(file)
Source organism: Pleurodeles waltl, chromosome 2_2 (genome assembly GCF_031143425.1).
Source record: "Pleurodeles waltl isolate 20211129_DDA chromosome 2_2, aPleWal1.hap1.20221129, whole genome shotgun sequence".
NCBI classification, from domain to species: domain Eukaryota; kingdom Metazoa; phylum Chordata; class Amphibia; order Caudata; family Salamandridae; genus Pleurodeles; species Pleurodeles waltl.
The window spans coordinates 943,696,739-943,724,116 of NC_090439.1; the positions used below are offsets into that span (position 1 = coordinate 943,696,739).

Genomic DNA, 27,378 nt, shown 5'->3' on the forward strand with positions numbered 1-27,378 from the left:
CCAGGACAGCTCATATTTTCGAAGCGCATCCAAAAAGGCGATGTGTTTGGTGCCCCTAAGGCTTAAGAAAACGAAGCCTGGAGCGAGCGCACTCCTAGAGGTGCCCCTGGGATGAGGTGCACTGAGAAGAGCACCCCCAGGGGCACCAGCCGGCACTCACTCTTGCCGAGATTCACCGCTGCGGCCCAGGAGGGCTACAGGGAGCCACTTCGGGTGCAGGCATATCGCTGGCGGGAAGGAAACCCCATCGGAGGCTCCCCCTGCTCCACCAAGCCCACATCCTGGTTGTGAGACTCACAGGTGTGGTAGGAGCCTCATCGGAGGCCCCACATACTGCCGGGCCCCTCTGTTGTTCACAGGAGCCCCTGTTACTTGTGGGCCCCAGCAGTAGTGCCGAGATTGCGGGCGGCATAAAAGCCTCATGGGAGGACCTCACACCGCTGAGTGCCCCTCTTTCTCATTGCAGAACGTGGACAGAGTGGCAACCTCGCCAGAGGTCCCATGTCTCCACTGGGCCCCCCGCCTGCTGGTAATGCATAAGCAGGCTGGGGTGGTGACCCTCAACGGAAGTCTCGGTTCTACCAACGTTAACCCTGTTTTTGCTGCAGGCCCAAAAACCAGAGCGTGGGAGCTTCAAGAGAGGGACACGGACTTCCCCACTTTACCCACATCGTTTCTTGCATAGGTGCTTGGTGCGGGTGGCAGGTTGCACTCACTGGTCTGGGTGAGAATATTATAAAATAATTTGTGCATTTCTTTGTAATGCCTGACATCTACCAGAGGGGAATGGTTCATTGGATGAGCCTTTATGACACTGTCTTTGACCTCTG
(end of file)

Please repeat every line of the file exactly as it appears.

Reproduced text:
Source organism: Pleurodeles waltl, chromosome 2_2 (genome assembly GCF_031143425.1).
Source record: "Pleurodeles waltl isolate 20211129_DDA chromosome 2_2, aPleWal1.hap1.20221129, whole genome shotgun sequence".
NCBI classification, from domain to species: domain Eukaryota; kingdom Metazoa; phylum Chordata; class Amphibia; order Caudata; family Salamandridae; genus Pleurodeles; species Pleurodeles waltl.
The window spans coordinates 943,696,739-943,724,116 of NC_090439.1; the positions used below are offsets into that span (position 1 = coordinate 943,696,739).

Genomic DNA, 27,378 nt, shown 5'->3' on the forward strand with positions numbered 1-27,378 from the left:
CCAGGACAGCTCATATTTTCGAAGCGCATCCAAAAAGGCGATGTGTTTGGTGCCCCTAAGGCTTAAGAAAACGAAGCCTGGAGCGAGCGCACTCCTAGAGGTGCCCCTGGGATGAGGTGCACTGAGAAGAGCACCCCCAGGGGCACCAGCCGGCACTCACTCTTGCCGAGATTCACCGCTGCGGCCCAGGAGGGCTACAGGGAGCCACTTCGGGTGCAGGCATATCGCTGGCGGGAAGGAAACCCCATCGGAGGCTCCCCCTGCTCCACCAAGCCCACATCCTGGTTGTGAGACTCACAGGTGTGGTAGGAGCCTCATCGGAGGCCCCACATACTGCCGGGCCCCTCTGTTGTTCACAGGAGCCCCTGTTACTTGTGGGCCCCAGCAGTAGTGCCGAGATTGCGGGCGGCATAAAAGCCTCATGGGAGGACCTCACACCGCTGAGTGCCCCTCTTTCTCATTGCAGAACGTGGACAGAGTGGCAACCTCGCCAGAGGTCCCATGTCTCCACTGGGCCCCCCGCCTGCTGGTAATGCATAAGCAGGCTGGGGTGGTGACCCTCAACGGAAGTCTCGGTTCTACCAACGTTAACCCTGTTTTTGCTGCAGGCCCAAAAACCAGAGCGTGGGAGCTTCAAGAGAGGGACACGGACTTCCCCACTTTACCCACATCGTTTCTTGCATAGGTGCTTGGTGCGGGTGGCAGGTTGCACTCACTGGTCTGGGTGAGAATATTATAAAATAATTTGTGCATTTCTTTGTAATGCCTGACATCTACCAGAGGGGAATGGTTCATTGGATGAGCCTTTATGACACTGTCTTTGACCTCTG